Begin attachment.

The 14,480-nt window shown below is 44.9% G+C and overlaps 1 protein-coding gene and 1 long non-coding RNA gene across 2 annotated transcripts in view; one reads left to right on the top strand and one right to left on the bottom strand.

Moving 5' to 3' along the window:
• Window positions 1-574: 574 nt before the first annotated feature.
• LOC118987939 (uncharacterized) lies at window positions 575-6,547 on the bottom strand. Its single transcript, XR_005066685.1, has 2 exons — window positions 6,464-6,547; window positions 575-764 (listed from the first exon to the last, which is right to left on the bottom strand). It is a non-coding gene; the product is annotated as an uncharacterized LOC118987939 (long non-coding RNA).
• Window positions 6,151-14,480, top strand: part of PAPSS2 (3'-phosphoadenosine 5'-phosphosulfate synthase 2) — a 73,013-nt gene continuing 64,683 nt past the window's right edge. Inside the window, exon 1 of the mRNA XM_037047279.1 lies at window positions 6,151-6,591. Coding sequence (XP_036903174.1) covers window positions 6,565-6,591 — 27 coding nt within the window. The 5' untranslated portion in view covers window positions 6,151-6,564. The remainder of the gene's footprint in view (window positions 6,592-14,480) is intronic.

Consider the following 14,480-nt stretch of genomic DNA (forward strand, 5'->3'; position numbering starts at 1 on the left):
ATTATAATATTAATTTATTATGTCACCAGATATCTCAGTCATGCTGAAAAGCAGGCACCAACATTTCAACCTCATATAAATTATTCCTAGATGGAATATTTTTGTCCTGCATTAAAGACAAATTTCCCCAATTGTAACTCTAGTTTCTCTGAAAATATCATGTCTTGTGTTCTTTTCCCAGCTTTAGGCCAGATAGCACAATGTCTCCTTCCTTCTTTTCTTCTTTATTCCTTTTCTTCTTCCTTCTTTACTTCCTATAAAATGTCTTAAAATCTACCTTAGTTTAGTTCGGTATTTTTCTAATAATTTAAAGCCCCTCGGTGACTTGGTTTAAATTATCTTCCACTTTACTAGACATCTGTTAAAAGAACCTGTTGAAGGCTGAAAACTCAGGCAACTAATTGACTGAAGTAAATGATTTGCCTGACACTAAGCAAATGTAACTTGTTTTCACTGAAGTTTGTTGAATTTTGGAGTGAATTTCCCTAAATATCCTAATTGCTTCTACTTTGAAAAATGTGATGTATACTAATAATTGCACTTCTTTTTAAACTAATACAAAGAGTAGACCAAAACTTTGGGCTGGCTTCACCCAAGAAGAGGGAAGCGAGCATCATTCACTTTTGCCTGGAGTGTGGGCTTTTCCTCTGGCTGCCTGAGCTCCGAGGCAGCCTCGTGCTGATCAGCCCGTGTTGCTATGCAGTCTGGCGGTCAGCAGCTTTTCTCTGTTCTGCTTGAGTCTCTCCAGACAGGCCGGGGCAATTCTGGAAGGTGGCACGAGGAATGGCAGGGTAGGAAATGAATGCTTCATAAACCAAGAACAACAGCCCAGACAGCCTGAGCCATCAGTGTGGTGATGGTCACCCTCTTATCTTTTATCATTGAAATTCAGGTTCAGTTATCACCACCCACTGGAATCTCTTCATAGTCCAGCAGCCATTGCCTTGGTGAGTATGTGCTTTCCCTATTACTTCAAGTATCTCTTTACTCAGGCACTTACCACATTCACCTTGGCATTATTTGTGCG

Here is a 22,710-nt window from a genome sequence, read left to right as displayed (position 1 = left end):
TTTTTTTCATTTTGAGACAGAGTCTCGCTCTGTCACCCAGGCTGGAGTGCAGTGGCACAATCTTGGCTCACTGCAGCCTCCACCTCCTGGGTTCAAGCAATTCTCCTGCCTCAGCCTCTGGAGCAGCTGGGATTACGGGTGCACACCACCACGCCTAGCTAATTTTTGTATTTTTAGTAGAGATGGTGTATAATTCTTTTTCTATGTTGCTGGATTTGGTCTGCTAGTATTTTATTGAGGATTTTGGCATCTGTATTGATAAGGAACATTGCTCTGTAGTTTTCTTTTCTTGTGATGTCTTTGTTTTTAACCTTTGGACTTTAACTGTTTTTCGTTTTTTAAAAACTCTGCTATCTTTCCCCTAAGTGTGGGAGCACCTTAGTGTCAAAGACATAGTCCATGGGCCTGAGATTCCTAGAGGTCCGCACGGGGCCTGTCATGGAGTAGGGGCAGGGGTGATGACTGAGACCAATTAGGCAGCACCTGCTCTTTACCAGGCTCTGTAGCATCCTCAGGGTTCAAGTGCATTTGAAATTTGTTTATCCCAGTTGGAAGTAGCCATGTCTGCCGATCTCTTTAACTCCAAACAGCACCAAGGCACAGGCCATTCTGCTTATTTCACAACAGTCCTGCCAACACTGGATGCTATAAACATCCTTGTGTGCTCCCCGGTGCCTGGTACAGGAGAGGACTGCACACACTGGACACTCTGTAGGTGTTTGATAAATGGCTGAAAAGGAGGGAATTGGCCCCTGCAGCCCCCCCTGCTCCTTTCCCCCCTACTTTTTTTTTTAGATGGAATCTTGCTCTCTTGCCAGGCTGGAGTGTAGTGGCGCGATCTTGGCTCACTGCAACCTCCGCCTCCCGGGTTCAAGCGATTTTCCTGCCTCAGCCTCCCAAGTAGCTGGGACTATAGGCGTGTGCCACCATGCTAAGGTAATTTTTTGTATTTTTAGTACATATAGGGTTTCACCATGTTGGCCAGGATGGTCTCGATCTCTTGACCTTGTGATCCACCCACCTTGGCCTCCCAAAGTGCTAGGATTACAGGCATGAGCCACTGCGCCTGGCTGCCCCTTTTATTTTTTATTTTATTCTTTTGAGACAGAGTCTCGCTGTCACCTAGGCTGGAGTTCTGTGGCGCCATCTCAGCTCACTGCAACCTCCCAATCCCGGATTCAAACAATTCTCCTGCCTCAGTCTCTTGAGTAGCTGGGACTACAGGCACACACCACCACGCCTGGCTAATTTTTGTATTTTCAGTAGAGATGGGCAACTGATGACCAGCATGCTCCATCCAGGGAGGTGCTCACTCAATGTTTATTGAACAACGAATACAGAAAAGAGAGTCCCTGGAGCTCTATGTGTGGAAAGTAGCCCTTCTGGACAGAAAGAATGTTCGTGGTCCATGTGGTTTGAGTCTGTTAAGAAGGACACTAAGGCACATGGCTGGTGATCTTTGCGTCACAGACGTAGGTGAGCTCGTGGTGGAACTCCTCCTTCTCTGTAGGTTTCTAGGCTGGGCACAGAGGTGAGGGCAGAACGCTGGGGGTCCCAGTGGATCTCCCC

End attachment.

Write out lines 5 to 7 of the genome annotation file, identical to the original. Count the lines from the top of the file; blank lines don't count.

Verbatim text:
• Window positions 6,151-14,480, top strand: part of PAPSS2 (3'-phosphoadenosine 5'-phosphosulfate synthase 2) — a 73,013-nt gene continuing 64,683 nt past the window's right edge. Inside the window, exon 1 of the mRNA XM_037047279.1 lies at window positions 6,151-6,591. Coding sequence (XP_036903174.1) covers window positions 6,565-6,591 — 27 coding nt within the window. The 5' untranslated portion in view covers window positions 6,151-6,564. The remainder of the gene's footprint in view (window positions 6,592-14,480) is intronic.

Consider the following 14,480-nt stretch of genomic DNA (forward strand, 5'->3'; position numbering starts at 1 on the left):
ATTATAATATTAATTTATTATGTCACCAGATATCTCAGTCATGCTGAAAAGCAGGCACCAACATTTCAACCTCATATAAATTATTCCTAGATGGAATATTTTTGTCCTGCATTAAAGACAAATTTCCCCAATTGTAACTCTAGTTTCTCTGAAAATATCATGTCTTGTGTTCTTTTCCCAGCTTTAGGCCAGATAGCACAATGTCTCCTTCCTTCTTTTCTTCTTTATTCCTTTTCTTCTTCCTTCTTTACTTCCTATAAAATGTCTTAAAATCTACCTTAGTTTAGTTCGGTATTTTTCTAATAATTTAAAGCCCCTCGGTGACTTGGTTTAAATTATCTTCCACTTTACTAGACATCTGTTAAAAGAACCTGTTGAAGGCTGAAAACTCAGGCAACTAATTGACTGAAGTAAATGATTTGCCTGACACTAAGCAAATGTAACTTGTTTTCACTGAAGTTTGTTGAATTTTGGAGTGAATTTCCCTAAATATCCTAATTGCTTCTACTTTGAAAAATGTGATGTATACTAATAATTGCACTTCTTTTTAAACTAATACAAAGAGTAGACCAAAACTTTGGGCTGGCTTCACCCAAGAAGAGGGAAGCGAGCATCATTCACTTTTGCCTGGAGTGTGGGCTTTTCCTCTGGCTGCCTGAGCTCCGAGGCAGCCTCGTGCTGATCAGCCCGTGTTGCTATGCAGTCTGGCGGTCAGCAGCTTTTCTCTGTTCTGCTTGAGTCTCTCCAGACAGGCCGGGGCAATTCTGGAAGGTGGCACGAGGAATGGCAGGGTAGGAAATGAATGCTTCATAAACCAAGAACAACAGCCCAGACAGCCTGAGCCATCAGTGTGGTGATGGTCACCCTCTTATCTTTTATCATTGAAATTCAGGTTCAGTTATCACCACCCACTGGAATCTCTTCATAGTCCAGCAGCCATTGCCTTGGTGAGTATGTGCTTTCCCTATTACTTCAAGTATCTCTTTACTCAGGCACTTACCACATTCACCTTGGCATTATTTGTGCG